Contrasting the Moral Reasoning Abilities of Private Sector and Federal Government Sector CPAs: An Empirical Investigation
The purpose of this study is to determine if any differences exist in the moral reasoning abilities of certified public accountants (CPAs) who work in the private sector as compared to CPAs who work in the federal government sector. The interests in the ethics of CPAs in particular and accountants in general have catapulted in recent years due to high profile financial corruptions involving many top U.S. companies. This study explores the levels of moral reasoning abilities of federal government sector CPAs and private sector CPAs to determine if there is any difference in the cognitive moral development between the subjects. Literature review was unable to find earlier studies that compared similar situated groups of CPAs. This study examines the extent to which institutional context influences moral reasoning. Kohlberg’s (1969) moral development theory serves as the foundation for the study and Rest’s (1979) Defining Issues Test-2 instrument measures the level of moral reasoning abilities of the participating groups. Results indicate that private sector CPAs have a lower P-score than government sector CPAs but are not statistically significant.
||Moral Reasoning, Ethics, Accounting Ethics, Moral Development, Private and Government CPA’s Moral Reasoning
International Journal of Interdisciplinary Social Sciences, Volume 3, Issue 4, pp.75-82.
Article: Print (Spiral Bound).
Article: Electronic (PDF File; 847.685KB).
Doctoral Student, H. Wayne Huizenga School of Business and Entrepreneurship, Nova Southeastern University, Silver Spring, Maryland, USA
Mr. Crossman is a doctoral candidate at the Nova Southeastern University in Fort Lauderdale, Florida. He currently works for the Federal Deposit Insurance Corporation, and has been affiliated with the organization for the past twenty years in various management and accounting capacities. Mr. Crossman launched a small Caribbean restaurant, which he owned and operated until 2005. He has taught various college level accounting courses, including accounting principles, advance accounting, cost/management accounting, non-profit accounting, intermediate accounting, and personal finance. He currently serves as the financial advisor of a small investment club located in the Washington, D.C. area.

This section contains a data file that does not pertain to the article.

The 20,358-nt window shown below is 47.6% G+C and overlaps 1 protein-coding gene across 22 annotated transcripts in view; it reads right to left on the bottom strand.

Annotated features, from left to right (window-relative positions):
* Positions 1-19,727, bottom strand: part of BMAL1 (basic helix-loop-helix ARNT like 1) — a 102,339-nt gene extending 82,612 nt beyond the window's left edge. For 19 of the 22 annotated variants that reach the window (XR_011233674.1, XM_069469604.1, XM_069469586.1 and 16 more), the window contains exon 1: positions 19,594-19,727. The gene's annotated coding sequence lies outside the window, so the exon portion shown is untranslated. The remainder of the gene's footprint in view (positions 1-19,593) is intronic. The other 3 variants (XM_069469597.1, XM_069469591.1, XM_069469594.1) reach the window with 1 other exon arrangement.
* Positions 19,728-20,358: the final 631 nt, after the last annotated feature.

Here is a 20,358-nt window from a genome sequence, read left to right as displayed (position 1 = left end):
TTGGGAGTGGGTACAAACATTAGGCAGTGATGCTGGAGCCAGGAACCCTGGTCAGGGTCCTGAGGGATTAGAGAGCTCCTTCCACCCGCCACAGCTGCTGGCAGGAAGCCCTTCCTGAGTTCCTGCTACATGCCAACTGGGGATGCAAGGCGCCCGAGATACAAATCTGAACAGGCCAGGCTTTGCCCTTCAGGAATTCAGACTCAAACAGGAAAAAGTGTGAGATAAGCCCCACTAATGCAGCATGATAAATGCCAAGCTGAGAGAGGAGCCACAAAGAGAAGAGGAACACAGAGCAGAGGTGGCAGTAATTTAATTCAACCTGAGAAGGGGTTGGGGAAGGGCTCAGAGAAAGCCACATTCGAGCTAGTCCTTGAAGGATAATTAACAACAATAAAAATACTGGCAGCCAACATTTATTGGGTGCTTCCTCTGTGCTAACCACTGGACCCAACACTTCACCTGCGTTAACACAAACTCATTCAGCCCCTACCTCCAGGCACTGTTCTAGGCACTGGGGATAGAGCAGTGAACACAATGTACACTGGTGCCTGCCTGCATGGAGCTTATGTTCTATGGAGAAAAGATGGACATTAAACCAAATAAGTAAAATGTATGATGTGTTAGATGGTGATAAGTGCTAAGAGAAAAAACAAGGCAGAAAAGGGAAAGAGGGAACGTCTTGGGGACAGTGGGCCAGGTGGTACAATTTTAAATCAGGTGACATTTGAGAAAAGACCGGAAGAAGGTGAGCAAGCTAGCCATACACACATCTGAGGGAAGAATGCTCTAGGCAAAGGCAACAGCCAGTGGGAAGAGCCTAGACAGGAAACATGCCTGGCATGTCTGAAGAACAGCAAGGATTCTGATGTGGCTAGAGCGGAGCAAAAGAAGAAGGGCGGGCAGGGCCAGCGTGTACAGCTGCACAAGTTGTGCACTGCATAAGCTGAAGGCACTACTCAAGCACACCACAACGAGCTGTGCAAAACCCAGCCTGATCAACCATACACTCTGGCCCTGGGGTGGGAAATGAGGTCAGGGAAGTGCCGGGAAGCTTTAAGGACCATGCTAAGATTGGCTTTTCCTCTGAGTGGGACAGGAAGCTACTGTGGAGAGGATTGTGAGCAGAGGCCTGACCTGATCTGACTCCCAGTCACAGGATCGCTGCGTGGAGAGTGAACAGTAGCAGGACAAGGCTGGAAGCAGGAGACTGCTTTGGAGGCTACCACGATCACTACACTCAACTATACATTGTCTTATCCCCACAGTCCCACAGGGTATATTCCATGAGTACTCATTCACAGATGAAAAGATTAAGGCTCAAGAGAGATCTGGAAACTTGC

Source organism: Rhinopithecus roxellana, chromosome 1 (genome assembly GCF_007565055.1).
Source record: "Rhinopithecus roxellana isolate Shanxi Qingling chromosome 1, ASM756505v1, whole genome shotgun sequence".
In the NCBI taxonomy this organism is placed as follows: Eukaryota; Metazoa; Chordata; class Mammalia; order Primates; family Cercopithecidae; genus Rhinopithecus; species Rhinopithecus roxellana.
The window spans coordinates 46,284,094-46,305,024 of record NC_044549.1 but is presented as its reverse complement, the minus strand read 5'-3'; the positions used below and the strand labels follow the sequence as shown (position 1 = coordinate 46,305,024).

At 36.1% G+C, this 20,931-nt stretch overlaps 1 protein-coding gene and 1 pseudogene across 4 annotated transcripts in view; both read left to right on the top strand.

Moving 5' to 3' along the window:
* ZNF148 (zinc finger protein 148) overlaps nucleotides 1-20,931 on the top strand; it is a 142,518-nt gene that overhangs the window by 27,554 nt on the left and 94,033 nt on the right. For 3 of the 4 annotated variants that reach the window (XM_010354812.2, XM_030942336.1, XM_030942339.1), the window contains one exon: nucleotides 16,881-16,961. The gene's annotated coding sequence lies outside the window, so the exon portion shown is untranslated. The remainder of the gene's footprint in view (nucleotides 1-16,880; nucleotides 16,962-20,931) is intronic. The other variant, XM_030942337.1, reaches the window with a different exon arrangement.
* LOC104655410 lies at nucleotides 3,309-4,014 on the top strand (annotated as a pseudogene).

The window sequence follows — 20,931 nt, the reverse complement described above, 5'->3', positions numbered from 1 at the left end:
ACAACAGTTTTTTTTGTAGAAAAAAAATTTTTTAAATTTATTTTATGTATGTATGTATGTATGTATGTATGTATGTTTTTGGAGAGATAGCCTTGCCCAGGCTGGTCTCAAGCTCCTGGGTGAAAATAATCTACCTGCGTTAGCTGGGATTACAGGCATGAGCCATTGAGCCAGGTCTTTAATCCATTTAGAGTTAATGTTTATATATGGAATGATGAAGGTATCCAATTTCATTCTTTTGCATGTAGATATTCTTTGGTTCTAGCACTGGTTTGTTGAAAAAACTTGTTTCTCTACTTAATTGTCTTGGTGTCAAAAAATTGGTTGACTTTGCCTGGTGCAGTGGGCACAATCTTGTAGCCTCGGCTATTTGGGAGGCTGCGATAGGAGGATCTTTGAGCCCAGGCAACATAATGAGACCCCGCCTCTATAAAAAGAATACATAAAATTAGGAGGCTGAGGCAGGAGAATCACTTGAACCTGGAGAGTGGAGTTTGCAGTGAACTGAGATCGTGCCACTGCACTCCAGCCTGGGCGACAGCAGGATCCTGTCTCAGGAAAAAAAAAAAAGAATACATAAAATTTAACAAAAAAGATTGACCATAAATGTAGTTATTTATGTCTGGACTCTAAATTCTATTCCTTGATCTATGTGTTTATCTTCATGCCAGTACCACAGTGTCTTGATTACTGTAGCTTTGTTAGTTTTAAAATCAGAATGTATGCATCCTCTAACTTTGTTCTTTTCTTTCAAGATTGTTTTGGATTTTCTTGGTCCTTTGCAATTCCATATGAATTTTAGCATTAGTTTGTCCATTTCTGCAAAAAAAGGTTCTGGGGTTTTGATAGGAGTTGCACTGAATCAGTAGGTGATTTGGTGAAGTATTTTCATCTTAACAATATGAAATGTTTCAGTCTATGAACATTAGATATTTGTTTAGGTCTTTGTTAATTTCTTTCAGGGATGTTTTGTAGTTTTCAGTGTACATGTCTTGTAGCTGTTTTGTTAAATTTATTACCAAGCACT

Professor of Decision Sciences, H. Wayne Huizenga School of Business, Nova Southeastern University, Ft Lauderdale, Fl, USA
Dr Griffin is a Professor of Decision Sciences at Nova Southeastern University. He has held numerous academic leadership positions including academic dean. He has extensive manufacturing management background and held positions as VP of Corporate Quality System and President. He has published in Quality Management Journal, International Journal of Production Research, Journal of
Managerial Issues, etc.
Professor of Quantitative Methods, Winthrop University, Rock Hill, South Carolina, USA
His research interests include mathematical modeling and computer simulation of production systems, statistical quality control, technology and human interaction, and supply chain management. He has published in such journals as International Journal of Production Research, International Journal of Flexible Manufacturing Systems, Quality Management Journal, Computers & Operations Research, European Journal of Operational Research, and others.
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